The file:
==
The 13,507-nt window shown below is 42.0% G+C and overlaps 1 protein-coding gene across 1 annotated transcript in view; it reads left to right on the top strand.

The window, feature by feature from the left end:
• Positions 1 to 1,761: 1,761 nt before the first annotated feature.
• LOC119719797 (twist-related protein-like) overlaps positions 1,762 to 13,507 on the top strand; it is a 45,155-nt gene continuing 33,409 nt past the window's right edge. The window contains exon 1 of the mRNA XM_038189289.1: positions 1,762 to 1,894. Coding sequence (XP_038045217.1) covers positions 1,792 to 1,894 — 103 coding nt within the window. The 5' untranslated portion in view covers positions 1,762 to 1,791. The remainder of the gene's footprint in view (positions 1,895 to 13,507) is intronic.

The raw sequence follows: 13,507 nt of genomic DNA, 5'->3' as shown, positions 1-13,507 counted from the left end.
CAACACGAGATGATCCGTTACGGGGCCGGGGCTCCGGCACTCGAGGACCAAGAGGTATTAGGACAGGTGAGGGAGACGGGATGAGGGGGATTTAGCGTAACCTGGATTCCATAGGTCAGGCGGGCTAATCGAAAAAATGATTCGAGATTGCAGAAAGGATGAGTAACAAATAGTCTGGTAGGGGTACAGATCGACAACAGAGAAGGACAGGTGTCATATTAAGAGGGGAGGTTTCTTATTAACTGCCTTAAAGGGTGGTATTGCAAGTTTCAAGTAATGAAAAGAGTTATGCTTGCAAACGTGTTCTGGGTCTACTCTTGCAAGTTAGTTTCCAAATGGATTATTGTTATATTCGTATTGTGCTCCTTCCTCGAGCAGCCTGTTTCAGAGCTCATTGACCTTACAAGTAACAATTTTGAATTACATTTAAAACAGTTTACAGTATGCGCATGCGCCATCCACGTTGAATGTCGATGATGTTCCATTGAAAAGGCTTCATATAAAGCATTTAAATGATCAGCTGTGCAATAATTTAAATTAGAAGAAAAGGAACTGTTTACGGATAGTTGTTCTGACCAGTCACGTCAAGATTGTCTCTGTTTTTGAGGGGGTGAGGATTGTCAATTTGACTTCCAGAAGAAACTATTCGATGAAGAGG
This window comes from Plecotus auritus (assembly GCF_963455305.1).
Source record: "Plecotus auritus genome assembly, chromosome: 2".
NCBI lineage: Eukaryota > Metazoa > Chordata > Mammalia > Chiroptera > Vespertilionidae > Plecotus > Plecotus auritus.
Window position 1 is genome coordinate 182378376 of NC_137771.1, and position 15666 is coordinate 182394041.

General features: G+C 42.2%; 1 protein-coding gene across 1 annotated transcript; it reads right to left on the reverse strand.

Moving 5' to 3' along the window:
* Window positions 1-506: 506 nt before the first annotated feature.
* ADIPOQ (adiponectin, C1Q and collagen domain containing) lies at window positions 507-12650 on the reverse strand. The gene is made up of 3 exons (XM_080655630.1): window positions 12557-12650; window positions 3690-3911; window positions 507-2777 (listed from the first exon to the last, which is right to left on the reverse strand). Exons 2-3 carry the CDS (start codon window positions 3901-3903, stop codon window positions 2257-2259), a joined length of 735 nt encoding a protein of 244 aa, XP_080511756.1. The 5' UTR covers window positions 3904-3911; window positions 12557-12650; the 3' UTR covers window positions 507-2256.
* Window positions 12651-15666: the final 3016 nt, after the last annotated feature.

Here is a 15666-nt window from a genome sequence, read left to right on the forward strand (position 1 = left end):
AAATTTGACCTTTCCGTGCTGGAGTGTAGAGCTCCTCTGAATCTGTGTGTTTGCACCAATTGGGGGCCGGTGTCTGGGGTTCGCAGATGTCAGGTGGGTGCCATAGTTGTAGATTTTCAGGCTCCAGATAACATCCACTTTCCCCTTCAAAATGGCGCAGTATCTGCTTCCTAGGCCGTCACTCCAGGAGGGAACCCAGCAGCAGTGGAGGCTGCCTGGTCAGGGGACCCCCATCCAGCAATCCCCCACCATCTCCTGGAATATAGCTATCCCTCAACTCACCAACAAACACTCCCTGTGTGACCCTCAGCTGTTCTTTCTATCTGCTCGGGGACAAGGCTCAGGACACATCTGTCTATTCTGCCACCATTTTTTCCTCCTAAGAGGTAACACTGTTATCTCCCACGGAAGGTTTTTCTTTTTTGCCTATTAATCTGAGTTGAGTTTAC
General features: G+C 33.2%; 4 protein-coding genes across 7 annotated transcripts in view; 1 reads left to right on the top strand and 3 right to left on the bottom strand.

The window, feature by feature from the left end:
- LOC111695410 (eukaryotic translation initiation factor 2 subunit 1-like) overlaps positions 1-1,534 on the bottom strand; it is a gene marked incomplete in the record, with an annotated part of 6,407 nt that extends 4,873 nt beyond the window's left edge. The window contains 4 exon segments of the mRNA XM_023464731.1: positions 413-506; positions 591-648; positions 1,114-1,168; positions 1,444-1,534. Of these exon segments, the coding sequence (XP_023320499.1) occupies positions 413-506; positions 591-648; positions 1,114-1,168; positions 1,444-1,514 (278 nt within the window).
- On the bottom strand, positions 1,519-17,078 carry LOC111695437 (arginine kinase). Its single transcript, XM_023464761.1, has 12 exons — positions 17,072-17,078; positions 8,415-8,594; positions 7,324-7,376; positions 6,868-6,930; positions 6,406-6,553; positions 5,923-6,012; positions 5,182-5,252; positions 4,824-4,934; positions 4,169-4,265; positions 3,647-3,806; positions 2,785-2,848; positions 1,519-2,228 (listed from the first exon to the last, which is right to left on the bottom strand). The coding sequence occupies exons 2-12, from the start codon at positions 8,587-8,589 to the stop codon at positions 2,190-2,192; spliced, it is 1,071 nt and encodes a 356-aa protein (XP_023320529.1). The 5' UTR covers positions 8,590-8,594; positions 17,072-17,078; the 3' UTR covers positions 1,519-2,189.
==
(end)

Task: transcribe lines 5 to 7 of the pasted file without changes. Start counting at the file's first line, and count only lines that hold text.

The raw sequence follows: 13,507 nt of genomic DNA, 5'->3' as shown, positions 1-13,507 counted from the left end.
CAACACGAGATGATCCGTTACGGGGCCGGGGCTCCGGCACTCGAGGACCAAGAGGTATTAGGACAGGTGAGGGAGACGGGATGAGGGGGATTTAGCGTAACCTGGATTCCATAGGTCAGGCGGGCTAATCGAAAAAATGATTCGAGATTGCAGAAAGGATGAGTAACAAATAGTCTGGTAGGGGTACAGATCGACAACAGAGAAGGACAGGTGTCATATTAAGAGGGGAGGTTTCTTATTAACTGCCTTAAAGGGTGGTATTGCAAGTTTCAAGTAATGAAAAGAGTTATGCTTGCAAACGTGTTCTGGGTCTACTCTTGCAAGTTAGTTTCCAAATGGATTATTGTTATATTCGTATTGTGCTCCTTCCTCGAGCAGCCTGTTTCAGAGCTCATTGACCTTACAAGTAACAATTTTGAATTACATTTAAAACAGTTTACAGTATGCGCATGCGCCATCCACGTTGAATGTCGATGATGTTCCATTGAAAAGGCTTCATATAAAGCATTTAAATGATCAGCTGTGCAATAATTTAAATTAGAAGAAAAGGAACTGTTTACGGATAGTTGTTCTGACCAGTCACGTCAAGATTGTCTCTGTTTTTGAGGGGGTGAGGATTGTCAATTTGACTTCCAGAAGAAACTATTCGATGAAGAGG
This window comes from Plecotus auritus (assembly GCF_963455305.1).